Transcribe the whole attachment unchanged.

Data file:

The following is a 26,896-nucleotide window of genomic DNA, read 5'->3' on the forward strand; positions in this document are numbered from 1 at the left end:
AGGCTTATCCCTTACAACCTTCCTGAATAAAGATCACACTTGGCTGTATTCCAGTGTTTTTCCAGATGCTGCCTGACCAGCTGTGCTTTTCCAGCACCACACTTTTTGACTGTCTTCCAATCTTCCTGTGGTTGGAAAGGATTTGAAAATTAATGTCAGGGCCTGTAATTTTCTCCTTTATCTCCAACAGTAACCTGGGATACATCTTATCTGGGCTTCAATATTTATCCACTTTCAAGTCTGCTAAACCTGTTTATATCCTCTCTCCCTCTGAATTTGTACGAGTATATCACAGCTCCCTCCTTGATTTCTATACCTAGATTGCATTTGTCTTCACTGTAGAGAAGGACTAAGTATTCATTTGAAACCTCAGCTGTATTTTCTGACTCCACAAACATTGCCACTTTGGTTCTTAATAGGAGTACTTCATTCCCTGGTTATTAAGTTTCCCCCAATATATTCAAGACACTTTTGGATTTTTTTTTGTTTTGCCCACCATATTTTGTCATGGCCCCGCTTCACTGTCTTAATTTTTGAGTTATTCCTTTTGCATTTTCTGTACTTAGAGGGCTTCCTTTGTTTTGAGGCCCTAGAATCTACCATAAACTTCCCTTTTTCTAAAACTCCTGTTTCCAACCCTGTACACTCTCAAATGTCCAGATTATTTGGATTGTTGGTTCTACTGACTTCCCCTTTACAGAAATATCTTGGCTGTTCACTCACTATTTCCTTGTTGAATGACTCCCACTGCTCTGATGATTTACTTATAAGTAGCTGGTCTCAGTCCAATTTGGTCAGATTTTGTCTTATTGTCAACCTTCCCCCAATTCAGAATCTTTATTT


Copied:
The following is a 26,896-nucleotide window of genomic DNA, read 5'->3' on the forward strand; positions in this document are numbered from 1 at the left end:
AGGCTTATCCCTTACAACCTTCCTGAATAAAGATCACACTTGGCTGTATTCCAGTGTTTTTCCAGATGCTGCCTGACCAGCTGTGCTTTTCCAGCACCACACTTTTTGACTGTCTTCCAATCTTCCTGTGGTTGGAAAGGATTTGAAAATTAATGTCAGGGCCTGTAATTTTCTCCTTTATCTCCAACAGTAACCTGGGATACATCTTATCTGGGCTTCAATATTTATCCACTTTCAAGTCTGCTAAACCTGTTTATATCCTCTCTCCCTCTGAATTTGTACGAGTATATCACAGCTCCCTCCTTGATTTCTATACCTAGATTGCATTTGTCTTCACTGTAGAGAAGGACTAAGTATTCATTTGAAACCTCAGCTGTATTTTCTGACTCCACAAACATTGCCACTTTGGTTCTTAATAGGAGTACTTCATTCCCTGGTTATTAAGTTTCCCCCAATATATTCAAGACACTTTTGGATTTTTTTTTGTTTTGCCCACCATATTTTGTCATGGCCCCGCTTCACTGTCTTAATTTTTGAGTTATTCCTTTTGCATTTTCTGTACTTAGAGGGCTTCCTTTGTTTTGAGGCCCTAGAATCTACCATAAACTTCCCTTTTTCTAAAACTCCTGTTTCCAACCCTGTACACTCTCAAATGTCCAGATTATTTGGATTGTTGGTTCTACTGACTTCCCCTTTACAGAAATATCTTGGCTGTTCACTCACTATTTCCTTGTTGAATGACTCCCACTGCTCTGATGATTTACTTATAAGTAGCTGGTCTCAGTCCAATTTGGTCAGATTTTGTCTTATTGTCAACCTTCCCCCAATTCAGAATCTTTATTT